Monday, January 31, 2011

Have A Ball But Don't Ask For Bucks

The Massachusetts Committee on Judicial Ethics recently opined that a judge may participate in a bar association's educational program but may not be involved in the fund raising aspects of the affair. The question presented:

You have received an invitation from a bar association to participate in a conference. Specifically, the bar association has asked you to serve as advisor to the conference, to moderate a bench bar panel, and to attend a bench bar reception. The bar association has also indicated that you are welcome at any other events, including a ball. You ask if participating in these activities is consistent with your obligations under the Code. The Committee believes that it is.

As to severability:

Here, your description demonstrates that the conference has a dual function:  (1) to celebrate the bar association through educational events involving the bench and bar; and (2) to fund a scholarship to benefit needy law students in furtherance of the conference's - and the bar association's - educational focus.  Even though these two purposes are intertwined in that the decision to fund a scholarship is consistent with the educational cast of the conference, they are severable in terms of your duties under the Code.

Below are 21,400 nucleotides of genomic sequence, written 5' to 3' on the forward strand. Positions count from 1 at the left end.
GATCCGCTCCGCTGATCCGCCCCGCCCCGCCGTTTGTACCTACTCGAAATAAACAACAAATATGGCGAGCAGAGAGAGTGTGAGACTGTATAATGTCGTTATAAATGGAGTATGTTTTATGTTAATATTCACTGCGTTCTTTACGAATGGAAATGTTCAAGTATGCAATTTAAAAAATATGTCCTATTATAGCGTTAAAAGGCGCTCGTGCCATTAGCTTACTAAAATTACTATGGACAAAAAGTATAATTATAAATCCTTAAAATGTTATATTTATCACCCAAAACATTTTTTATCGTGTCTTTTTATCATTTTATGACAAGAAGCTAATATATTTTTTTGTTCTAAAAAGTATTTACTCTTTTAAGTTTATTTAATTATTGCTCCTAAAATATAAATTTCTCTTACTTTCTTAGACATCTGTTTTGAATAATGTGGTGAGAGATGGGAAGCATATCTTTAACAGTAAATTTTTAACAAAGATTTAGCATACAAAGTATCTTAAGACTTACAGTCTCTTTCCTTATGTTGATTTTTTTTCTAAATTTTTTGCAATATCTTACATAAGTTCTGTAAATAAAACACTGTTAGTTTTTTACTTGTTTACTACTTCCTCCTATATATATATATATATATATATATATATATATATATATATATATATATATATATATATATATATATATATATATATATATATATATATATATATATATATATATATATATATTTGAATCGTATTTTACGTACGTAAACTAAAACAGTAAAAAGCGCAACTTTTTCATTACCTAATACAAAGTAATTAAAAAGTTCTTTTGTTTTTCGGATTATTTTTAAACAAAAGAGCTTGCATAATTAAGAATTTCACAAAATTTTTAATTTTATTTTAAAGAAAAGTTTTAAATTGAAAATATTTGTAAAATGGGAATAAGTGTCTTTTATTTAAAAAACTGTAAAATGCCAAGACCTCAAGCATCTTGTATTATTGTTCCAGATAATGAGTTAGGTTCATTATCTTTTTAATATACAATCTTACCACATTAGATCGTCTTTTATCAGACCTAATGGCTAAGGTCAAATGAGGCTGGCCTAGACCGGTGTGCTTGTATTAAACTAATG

You "shall not personally participate in the solicitation of funds or other fund-raising activities," Section 4C(3)(b)(i), and you "shall not use or permit the use of the prestige of judicial office for fund-raising . . . ."  Section 4C(3)(b)(iv).  You will not run afoul of these provisions as your participation in the Conference is clearly limited to the celebratory, educational aspect by serving as an advisor to the bar association and as the moderator of a Bench Bar Panel.  See Section 4B & Commentary.  The bar association does not intend to use your name for fund-raising purposes in any capacity, and while its print and electronic publications will mention your participation in the educational aspects, the bar association will not otherwise highlight your role.

     The Committee also cautions you that while you may attend the ball or any other conference event when bar association leadership presents the scholarship and publicly acknowledges the sponsors, Commentary to Section 4C(3)(b), you may not participate in those fund-raising-related events by playing an obvious role in connection with that presentation and acknowledgment.  It is on this basis that the Committee's warning in CJE Opinion 92-2 that a judge could not attend an event that had "a dual function of supporting both a charitable cause and a political cause" does not apply.

     Therefore, the conference is structured in such a way that your participation in the educational aspect is consistent with the Code in that it will not give the impression that you are participating in or using the prestige of judicial office for the fund-raising aspect.  See Section 4C(3)(b)(i), (iv); CJE Opinion 2000-4.

(Mike Frisch)



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